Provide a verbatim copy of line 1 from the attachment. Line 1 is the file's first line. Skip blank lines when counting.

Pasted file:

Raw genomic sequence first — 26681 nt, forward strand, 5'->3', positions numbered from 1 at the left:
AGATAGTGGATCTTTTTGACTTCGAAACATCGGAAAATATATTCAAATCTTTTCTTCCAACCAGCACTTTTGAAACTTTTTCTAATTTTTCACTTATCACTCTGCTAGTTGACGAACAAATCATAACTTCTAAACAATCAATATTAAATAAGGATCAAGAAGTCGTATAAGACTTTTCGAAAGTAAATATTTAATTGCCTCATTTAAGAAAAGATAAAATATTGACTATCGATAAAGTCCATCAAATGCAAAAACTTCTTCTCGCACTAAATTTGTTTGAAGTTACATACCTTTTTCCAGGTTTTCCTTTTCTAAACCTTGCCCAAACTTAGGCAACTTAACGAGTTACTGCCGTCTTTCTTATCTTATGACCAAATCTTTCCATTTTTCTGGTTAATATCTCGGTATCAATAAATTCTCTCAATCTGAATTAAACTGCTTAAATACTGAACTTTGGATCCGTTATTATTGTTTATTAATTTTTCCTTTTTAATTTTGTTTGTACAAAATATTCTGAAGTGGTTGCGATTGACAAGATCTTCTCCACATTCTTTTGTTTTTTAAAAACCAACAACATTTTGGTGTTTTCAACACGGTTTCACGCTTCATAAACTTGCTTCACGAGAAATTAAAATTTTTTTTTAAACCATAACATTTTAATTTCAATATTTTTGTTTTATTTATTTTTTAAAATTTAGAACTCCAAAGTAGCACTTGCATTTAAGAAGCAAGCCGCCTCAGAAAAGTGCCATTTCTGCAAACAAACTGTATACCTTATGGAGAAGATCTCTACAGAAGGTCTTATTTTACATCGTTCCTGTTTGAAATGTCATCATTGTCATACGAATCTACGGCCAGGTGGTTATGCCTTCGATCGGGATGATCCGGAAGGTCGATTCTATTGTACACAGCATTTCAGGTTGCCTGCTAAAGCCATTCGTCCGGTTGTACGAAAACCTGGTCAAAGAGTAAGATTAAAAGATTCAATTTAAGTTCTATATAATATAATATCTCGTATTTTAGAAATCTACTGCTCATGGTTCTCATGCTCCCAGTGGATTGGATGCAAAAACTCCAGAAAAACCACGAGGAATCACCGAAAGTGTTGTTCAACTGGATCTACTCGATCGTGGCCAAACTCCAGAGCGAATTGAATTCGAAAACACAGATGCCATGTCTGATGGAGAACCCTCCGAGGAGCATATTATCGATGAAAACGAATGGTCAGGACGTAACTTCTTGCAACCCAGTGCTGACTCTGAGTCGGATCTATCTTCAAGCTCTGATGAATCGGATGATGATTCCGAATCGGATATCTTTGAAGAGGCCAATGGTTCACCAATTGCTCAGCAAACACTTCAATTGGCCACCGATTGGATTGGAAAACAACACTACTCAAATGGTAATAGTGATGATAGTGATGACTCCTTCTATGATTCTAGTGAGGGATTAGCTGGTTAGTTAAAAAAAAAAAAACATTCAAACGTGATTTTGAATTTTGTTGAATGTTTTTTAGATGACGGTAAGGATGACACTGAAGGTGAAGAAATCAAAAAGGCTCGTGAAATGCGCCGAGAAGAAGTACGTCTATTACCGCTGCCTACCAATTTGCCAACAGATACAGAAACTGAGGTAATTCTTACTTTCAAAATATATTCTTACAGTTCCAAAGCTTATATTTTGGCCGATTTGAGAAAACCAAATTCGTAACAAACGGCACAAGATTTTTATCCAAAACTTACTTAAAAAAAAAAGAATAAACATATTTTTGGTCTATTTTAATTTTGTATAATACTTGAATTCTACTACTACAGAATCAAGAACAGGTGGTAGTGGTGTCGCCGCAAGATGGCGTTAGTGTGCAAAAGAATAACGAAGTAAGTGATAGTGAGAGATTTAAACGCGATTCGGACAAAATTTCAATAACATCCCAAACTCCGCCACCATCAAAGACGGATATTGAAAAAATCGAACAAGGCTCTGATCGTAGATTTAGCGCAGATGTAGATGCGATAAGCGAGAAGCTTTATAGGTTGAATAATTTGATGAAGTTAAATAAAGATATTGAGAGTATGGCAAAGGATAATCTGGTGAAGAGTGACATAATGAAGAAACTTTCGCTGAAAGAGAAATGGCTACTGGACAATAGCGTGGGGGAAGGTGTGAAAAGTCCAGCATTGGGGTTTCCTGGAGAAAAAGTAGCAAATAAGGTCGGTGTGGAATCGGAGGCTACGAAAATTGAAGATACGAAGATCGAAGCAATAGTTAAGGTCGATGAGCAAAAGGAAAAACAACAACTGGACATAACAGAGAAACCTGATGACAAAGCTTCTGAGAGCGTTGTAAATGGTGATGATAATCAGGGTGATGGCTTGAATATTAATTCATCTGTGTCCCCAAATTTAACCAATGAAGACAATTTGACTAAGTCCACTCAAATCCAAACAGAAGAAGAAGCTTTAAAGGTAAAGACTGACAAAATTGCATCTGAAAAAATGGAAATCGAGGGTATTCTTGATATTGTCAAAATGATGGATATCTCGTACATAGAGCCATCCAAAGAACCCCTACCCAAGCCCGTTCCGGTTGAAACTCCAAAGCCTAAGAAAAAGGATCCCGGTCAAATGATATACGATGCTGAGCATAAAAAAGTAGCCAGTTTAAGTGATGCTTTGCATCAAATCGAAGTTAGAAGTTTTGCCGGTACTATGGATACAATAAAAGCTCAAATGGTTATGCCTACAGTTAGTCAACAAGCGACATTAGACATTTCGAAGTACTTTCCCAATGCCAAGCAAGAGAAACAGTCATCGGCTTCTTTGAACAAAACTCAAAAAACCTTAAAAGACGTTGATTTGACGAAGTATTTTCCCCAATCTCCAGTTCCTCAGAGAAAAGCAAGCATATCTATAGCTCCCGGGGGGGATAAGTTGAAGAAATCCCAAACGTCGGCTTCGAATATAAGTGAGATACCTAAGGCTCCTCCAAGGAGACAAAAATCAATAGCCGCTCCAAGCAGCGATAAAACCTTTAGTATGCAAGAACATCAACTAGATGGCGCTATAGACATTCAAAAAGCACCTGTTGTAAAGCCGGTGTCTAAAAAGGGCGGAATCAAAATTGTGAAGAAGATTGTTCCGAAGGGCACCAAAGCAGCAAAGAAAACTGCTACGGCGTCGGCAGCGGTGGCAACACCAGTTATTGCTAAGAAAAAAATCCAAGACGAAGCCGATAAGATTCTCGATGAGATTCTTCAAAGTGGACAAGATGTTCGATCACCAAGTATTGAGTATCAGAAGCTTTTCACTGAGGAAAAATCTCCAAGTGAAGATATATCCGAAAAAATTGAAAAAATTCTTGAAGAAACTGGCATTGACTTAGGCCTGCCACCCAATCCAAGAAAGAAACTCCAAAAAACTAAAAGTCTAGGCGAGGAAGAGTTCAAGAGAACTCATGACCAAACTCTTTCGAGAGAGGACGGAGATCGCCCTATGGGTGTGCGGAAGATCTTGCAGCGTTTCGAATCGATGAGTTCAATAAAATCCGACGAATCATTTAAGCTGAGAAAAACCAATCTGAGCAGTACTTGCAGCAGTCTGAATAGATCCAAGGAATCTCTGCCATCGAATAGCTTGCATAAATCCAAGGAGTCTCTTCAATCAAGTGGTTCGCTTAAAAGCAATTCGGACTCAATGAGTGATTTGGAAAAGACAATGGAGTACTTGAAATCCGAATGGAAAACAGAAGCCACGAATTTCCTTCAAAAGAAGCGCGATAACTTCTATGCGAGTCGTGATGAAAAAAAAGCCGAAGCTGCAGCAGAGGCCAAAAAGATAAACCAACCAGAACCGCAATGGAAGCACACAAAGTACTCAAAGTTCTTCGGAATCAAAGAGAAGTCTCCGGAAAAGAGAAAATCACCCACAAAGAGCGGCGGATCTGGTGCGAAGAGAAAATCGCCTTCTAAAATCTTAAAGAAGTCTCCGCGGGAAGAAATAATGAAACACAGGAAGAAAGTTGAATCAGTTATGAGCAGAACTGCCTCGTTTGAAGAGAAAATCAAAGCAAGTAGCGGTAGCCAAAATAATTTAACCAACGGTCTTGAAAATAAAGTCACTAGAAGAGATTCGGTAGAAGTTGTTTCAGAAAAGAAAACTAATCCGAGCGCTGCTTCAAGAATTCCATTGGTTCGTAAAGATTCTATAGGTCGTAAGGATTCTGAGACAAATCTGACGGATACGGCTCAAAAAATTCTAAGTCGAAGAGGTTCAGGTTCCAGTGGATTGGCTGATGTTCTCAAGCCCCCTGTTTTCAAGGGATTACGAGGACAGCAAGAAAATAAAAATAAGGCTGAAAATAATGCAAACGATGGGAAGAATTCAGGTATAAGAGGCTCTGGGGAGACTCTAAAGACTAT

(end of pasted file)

Raw genomic sequence first — 26681 nt, forward strand, 5'->3', positions numbered from 1 at the left: